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Information dealers

If the web has a central function, it's linking. Publish a page and anyone can link to it, right? Well, not always. [Dan Gillmor, We the Media 205]

Gillmor describes "forbidden links" in Chapter 10, giving several examples of how linking to pages containing potentially unethical or unlawful content can get a web writer into some serious trouble.

He cites the example of Jon Johansen, a Norwegian teenager who cracked a code protecting DVDs from playback on unsupported platforms in order to watch movies on his Linux OS. Johansen's 'counter-code', called DeCSS, enabled other users to do the same. Lawsuits followed, especially after Johansen posted DeCSS to the Net and other websites began to link to the download. Ultimately, he was acquitted; however, journalists who linked to it weren't so fortunate, and suffered some legal losses to entertainment studios.

Gillmor's examination brings to light a peculiar fact: the one who was responsible for the 'unlawful' material got away unscathed, yet journalists who linked to it out of loyalty to their readers -- in the practice of transparency -- did not.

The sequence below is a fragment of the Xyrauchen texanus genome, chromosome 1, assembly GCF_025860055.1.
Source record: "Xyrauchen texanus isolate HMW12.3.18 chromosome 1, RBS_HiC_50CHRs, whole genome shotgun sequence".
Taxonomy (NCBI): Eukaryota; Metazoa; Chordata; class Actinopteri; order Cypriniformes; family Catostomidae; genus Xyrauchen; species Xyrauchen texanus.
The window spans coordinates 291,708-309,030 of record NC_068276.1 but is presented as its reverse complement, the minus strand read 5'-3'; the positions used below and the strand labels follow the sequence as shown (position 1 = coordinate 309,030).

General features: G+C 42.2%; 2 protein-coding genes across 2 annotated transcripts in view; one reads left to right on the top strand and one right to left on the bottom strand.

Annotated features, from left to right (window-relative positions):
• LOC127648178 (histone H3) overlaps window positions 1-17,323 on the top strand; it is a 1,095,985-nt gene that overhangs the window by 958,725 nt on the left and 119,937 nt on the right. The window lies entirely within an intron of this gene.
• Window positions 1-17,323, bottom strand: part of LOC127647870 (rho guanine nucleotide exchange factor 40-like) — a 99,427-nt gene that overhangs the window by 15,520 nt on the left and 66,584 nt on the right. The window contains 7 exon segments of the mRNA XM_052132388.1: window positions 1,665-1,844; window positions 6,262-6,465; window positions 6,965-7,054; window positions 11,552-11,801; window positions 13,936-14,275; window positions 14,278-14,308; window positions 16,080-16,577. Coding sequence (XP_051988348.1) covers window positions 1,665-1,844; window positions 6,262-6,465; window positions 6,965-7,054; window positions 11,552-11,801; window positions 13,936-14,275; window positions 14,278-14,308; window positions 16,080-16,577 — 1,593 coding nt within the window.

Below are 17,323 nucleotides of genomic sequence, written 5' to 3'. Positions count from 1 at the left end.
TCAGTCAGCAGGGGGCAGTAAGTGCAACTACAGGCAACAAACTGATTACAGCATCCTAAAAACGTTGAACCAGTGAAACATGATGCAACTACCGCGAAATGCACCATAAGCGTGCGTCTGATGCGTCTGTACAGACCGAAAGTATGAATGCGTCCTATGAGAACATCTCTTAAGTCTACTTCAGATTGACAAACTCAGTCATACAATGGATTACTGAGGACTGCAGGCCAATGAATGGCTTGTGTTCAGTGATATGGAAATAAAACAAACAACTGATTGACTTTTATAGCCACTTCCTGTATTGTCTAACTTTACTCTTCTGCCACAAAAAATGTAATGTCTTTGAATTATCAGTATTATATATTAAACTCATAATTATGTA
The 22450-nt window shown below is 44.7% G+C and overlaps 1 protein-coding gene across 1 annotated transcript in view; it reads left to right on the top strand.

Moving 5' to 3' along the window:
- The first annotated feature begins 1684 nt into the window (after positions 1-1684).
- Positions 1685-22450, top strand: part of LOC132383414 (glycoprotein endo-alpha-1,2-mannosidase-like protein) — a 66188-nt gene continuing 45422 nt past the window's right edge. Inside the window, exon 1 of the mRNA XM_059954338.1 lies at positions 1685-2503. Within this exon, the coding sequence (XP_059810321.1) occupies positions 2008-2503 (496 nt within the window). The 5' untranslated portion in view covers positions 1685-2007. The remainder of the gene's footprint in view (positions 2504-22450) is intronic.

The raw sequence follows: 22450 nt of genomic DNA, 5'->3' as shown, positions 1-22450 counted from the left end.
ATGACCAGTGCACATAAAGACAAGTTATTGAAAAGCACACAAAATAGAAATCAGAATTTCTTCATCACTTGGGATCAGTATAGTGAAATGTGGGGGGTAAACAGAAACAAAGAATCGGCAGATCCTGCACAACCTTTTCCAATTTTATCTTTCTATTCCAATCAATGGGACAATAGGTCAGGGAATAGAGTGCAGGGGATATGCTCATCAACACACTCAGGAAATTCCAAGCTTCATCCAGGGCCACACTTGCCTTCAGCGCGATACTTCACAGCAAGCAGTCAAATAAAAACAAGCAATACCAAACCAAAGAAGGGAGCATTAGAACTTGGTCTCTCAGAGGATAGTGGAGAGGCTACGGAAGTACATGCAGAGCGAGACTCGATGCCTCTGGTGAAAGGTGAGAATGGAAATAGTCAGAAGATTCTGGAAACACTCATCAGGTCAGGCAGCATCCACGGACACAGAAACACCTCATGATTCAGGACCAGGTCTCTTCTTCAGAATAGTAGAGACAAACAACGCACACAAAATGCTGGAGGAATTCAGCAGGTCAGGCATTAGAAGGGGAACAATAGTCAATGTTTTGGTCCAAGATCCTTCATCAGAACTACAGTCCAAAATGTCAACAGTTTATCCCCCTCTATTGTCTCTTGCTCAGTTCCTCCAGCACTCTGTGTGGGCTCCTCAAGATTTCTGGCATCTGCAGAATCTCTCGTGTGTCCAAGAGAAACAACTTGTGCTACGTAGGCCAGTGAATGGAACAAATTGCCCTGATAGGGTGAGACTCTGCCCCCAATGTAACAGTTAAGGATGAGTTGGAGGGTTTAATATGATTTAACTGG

This is not necessarily to say that Johansen should have been punished; rather, I think that it is unfair that journalists were slammed for simply pointing to something that was already there. Especially when, as Gillmor describes, plenty of other Netizens -- even Gillmor himself -- also pointed it out, and received no punishment.

Ultimately, the laws that were put into effect in this case seem to be a lot like the trafficking laws regarding the use and possession of illegal drugs: you can be convicted of a crime simply for passing them along, even if you never use them yourself. But even this metaphor is flawed, because linking to the location of unlawful content on the Net is not really equivalent to possessing that content at any time, nor to suggesting its use.

Or is it?


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